Five things you should do right now to reduce your carbon footprint

Photo credit: Steve Snodgrass

Photo credit: Steve Snodgrass

Making sustainable choices in our daily lives is a simple way to reduce our impact on the environment. These choices can be quite personal – bringing your own bag to the grocery store, buying local produce, and choosing to walk rather than drive somewhere. Day by day, sustainable actions add up, helping curb the carbon emissions that change our climate.

Sustainable choices can also be made on a larger scale, resulting in larger net positives for carbon emissions and a more substantial return on investment. Businesses across the globe are integrating sustainability into their business model and daily operations, and seeing benefits to their bottom line. (Not to mention brand awareness and loyalty, but that's another blog post!)

If you’re wondering how your business can embrace sustainability, we’ve compiled a list of five quick and easy things you should do right now to reduce your environmental impact.

1.     Set double-sided printing as your default. The average U.S. office worker prints 10,000 pages per year, and 45 percent of that paper ends up in the trash by the end of the day. By making double-sided printing your default, you can cut your personal paper waste in half. (Source: The Paperless Project)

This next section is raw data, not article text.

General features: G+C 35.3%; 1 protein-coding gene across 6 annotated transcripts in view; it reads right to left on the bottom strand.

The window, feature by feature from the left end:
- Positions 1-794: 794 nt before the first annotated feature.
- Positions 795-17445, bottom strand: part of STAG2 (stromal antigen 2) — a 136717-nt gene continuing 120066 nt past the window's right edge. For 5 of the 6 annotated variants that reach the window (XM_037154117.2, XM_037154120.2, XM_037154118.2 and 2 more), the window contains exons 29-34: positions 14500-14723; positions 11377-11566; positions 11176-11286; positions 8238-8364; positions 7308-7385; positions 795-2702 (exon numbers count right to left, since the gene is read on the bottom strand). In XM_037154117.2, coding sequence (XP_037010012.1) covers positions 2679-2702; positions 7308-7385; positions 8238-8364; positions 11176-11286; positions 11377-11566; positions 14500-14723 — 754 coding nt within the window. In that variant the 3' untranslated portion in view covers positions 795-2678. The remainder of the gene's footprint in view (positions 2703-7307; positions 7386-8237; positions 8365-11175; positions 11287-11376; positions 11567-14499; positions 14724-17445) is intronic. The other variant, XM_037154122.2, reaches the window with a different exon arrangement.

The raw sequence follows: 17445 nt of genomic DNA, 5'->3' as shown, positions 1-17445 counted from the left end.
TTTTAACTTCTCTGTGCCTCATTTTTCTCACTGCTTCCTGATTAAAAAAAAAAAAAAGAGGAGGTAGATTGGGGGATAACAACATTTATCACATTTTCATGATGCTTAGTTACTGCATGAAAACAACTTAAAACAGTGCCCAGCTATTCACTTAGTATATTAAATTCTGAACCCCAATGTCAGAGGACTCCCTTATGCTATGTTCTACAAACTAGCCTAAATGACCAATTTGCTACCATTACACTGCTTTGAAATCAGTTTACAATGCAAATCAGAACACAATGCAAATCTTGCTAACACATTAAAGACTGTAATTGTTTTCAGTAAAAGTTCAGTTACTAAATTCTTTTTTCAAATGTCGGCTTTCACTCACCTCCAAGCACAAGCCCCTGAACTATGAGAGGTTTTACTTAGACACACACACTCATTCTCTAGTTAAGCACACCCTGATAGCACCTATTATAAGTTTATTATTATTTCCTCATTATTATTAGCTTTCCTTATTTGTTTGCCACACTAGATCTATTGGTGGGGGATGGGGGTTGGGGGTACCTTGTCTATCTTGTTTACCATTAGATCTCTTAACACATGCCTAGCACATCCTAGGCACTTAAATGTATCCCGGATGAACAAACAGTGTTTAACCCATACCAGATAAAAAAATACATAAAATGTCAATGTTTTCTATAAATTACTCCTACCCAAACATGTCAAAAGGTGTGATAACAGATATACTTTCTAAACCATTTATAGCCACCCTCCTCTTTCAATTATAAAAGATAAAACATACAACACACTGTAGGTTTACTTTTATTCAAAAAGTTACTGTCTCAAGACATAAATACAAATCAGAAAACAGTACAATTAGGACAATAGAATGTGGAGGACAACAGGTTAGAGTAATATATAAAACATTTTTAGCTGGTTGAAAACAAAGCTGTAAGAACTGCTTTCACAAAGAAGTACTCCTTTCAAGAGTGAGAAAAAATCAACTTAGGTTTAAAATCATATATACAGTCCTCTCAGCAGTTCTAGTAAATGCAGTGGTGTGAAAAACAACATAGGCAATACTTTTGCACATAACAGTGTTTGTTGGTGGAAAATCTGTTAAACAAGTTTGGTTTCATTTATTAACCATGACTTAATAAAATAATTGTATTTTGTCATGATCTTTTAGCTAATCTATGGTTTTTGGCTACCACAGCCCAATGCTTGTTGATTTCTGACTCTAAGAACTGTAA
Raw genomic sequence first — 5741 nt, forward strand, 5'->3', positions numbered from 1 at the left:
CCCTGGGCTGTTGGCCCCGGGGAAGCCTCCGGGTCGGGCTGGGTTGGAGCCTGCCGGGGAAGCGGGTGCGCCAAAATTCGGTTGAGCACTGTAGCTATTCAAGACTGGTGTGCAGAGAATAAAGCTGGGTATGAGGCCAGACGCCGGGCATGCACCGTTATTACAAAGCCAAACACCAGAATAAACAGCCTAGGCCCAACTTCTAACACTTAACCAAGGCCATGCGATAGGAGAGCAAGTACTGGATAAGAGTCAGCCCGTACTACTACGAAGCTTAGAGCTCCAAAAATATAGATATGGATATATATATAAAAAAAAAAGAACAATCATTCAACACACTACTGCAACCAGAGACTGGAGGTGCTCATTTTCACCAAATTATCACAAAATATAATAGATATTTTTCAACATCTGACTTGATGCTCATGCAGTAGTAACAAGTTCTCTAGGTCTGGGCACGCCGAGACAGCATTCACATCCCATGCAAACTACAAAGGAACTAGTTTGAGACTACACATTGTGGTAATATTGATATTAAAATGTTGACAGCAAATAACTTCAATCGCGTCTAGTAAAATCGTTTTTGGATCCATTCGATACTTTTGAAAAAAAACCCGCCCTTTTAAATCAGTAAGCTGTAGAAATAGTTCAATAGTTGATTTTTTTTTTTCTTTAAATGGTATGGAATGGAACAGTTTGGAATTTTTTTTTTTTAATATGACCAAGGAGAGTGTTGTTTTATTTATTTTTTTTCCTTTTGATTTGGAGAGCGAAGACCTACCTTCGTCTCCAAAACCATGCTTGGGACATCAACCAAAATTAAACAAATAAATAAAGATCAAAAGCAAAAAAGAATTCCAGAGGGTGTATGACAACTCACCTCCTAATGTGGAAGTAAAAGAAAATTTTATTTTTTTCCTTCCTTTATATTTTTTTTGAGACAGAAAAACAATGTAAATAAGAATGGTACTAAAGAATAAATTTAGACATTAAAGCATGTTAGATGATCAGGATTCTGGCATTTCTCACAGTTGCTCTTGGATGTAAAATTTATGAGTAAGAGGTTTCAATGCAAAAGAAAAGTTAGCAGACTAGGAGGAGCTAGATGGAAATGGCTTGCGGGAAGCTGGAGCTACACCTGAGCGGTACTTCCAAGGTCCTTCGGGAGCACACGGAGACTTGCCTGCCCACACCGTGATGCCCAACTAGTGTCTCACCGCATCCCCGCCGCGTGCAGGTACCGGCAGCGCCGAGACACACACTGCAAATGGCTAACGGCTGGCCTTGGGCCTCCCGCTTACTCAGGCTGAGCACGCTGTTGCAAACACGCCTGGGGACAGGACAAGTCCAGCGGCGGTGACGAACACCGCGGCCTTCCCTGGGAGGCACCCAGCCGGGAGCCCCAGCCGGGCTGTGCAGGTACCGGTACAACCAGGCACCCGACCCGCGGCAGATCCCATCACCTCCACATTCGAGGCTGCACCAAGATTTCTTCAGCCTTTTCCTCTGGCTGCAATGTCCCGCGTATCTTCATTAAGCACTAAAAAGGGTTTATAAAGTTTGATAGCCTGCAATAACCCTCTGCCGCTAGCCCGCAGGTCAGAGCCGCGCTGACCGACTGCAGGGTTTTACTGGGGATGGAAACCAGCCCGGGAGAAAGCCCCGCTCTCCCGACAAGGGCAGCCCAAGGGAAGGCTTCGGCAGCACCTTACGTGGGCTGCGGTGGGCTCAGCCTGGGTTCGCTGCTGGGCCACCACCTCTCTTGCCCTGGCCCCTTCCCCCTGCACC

2.     Put your lights on motion sensors. It’s easy to install motion sensors to automatically turn lights on and off as needed, a move that can cut electricity waste by 30 percent. If your office has manual light switches, remember to turn lights off when you leave the room. (Source: U.S. Department of Energy)

3.     Switch out light bulbs for LED options. Swapping out old fluorescent or incandescent light bulbs for LED lights reduces energy use by 75 percent (and as a bonus, can save you up to 85 percent of your lighting energy cost). (Source: U.S. Department of Energy)

4.     Adjust your office thermostat. Everyone’s comfortable at a different temperature, so it can be tricky to balance thermostat preferences. But finding a happy balance can result in energy savings. In four-season climates, the general rule of thumb is 78 degrees or higher in the summer and 68 degrees or lower in the winter. (Source: Reach the Future)

5.     Refresh on the recycling basics in your area. It’s a good idea to make sure your staff knows what can and cannot be recycled. For example, in some areas shredded paper cannot be recycled, although it can be composted. Each area will have different recycling guidelines, so be sure to check with your business’ waste hauler.

We’ve been making these changes in the Lilja office, including setting our thermostats to warmer temperatures this summer and throwing the windows open for some fresh air whenever the weather allows. We’re proud to be reducing our carbon footprint and our impact on climate change – one step at a time. Let’s take these steps together.

 

Posted by: Kate Lilja Lohnes and Stephanie Kaczynski